The rejectionists of the world are always attacking the arts. From Oliver Cromwell to Joseph Stalin, repression always starts with the control or destruction of our culture. The arts are vital to the lifeblood of a civilization, just as vital as technology and philosophy.

In the aftermath of the Boston Theatre Conference, we've talked about the need to make the case for the arts in America. The arts are not a frivolous expense that benefits the elite white liberal base, despite what many will say. The arts are an investment opportunity with an incredible potential for return.

Juliano Mer-Khamis saw what happened when the boys of the camp were denied their venue for artistic expression. He founded The Freedom Theatre to make sure the future generation of Palestinians would have a real choice between cultural struggle, and useless martyrdom.

In his own words:

"We believe that the third intifada, the coming intifada, should be cultural, with poetry, music, theatre, cameras and magazines"

The Freedom Theatre has said they will continue their operations in spite of the violence and threats they've received for their activities. I am donating ten dollars a month in solidarity from now on. Please consider making a donation to support this cause. Find out more about The Freedom Theatre.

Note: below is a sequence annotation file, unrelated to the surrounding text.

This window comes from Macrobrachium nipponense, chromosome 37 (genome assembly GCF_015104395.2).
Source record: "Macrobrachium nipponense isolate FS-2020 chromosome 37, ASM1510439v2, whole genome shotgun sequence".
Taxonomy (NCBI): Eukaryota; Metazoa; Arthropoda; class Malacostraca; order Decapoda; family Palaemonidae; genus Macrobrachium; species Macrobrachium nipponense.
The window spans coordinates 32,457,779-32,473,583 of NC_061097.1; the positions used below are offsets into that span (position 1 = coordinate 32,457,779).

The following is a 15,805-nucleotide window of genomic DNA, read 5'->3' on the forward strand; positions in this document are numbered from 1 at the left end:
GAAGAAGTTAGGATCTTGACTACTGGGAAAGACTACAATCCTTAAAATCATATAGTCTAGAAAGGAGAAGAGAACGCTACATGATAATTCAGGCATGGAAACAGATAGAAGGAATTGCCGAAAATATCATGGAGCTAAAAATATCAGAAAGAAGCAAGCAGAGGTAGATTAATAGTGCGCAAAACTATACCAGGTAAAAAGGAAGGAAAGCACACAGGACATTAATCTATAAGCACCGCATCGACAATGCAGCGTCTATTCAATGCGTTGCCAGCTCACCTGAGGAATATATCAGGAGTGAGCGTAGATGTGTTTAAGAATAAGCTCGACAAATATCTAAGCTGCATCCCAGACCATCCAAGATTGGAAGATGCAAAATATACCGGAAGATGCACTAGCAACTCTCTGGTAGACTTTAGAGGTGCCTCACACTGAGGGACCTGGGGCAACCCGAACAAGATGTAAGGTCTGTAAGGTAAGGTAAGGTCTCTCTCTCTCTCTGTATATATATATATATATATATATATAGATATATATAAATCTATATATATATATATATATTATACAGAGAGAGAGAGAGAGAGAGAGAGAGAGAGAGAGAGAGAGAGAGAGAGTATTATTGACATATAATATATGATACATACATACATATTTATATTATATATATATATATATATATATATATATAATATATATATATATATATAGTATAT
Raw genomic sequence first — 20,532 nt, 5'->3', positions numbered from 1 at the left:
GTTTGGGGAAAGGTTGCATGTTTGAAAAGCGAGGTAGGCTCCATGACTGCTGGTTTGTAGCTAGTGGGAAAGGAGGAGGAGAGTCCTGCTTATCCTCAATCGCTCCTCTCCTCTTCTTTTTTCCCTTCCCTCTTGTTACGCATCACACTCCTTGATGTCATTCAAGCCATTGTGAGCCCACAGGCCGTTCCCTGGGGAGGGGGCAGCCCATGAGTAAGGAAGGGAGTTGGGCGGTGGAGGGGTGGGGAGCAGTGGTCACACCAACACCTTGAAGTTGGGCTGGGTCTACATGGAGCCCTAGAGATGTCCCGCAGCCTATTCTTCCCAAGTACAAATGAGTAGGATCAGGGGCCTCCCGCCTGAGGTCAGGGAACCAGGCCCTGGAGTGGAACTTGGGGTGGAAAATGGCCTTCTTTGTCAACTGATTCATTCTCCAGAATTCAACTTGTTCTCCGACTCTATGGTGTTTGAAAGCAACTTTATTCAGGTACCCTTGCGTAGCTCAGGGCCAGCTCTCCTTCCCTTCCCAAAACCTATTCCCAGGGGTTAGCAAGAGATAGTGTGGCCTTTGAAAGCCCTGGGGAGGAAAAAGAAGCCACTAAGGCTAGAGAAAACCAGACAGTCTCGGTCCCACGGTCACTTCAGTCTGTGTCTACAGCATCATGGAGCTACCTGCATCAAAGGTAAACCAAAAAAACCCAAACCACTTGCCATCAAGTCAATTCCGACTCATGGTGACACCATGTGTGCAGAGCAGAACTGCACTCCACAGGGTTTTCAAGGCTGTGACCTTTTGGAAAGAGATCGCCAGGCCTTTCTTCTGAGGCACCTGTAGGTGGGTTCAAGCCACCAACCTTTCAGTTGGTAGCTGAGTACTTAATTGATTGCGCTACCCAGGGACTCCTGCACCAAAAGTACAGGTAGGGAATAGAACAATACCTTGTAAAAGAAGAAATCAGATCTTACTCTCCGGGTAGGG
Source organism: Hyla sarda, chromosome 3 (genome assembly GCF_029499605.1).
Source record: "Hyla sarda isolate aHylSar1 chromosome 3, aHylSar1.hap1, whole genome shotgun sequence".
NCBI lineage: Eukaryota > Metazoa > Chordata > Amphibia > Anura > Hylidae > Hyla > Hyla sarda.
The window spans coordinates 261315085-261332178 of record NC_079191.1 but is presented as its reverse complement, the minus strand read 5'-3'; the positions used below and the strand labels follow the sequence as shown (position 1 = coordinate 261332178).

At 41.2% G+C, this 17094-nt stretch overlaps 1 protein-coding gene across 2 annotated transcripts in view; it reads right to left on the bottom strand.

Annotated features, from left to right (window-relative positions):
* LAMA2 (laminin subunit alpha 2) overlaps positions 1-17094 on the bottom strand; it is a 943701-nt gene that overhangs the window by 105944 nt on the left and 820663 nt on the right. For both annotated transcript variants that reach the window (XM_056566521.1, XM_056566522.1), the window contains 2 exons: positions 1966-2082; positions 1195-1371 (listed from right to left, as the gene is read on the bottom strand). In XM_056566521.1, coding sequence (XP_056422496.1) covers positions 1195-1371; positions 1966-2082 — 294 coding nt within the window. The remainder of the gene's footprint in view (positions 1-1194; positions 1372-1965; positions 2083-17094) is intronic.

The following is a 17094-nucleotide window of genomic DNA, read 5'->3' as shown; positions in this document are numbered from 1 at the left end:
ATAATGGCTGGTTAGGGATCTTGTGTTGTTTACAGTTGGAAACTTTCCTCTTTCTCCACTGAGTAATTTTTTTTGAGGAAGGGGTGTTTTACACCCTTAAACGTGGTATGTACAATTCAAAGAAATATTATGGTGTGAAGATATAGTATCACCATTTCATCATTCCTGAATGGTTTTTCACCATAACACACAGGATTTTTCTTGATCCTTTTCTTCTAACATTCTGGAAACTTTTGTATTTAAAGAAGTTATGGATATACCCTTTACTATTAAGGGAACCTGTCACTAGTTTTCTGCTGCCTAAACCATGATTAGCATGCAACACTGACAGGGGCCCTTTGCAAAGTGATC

Juliano's documentary, Arna's Children is available in it's entirety on youtube.

Solidarity and Love to all,



  1. Yo, there's an article I'm about to send you (if I knew where to link to a pdf or html version I would, but all I've got is my own pdf copy) about musical performance of violence in the Israeli-Palestinian sphere. It's not really so much about the ability of art to heal as it is about starting to use ethnomusicology to investigate violence, terrorism, and trauma, but I figured there might be some interesting things for you in there. Here's a quick example of something I think is relevant:

    "Central to this performance-based approach is the idea that violence occurs as a mode of structuring relations of power between victims, perpetrators, and witnesses, drawing from a common lexicon or vocabulary of symbolic action. [...] Whether it is local, regional, national, or transnational, violence must be performed for an audience in order for it to have any social meaning."

    To be absolutely clear, I think this is relevant because if the nature of violence, particularly political and social violence, is as McDonald posits--and I agree that it is--then that symbolic field can be a site of intervention into violent events and dynamics without having to resort to violent means. Theater seems like a natural conduit.

    (The article is "Poetics and the Performance of Violence in Israel/Palestine" by David A. McDonald in Journal of the Society for Ethnomusicology, Vol. 53, No. 1., Winter 2009, if someone should want to go looking for it.)

  2. Interestingly enough, this is the first essay I've read about Mer-Khamis, actually written by a theatre artist.

    Much respect to anyone whose work gives others the opportunity to renounce violence.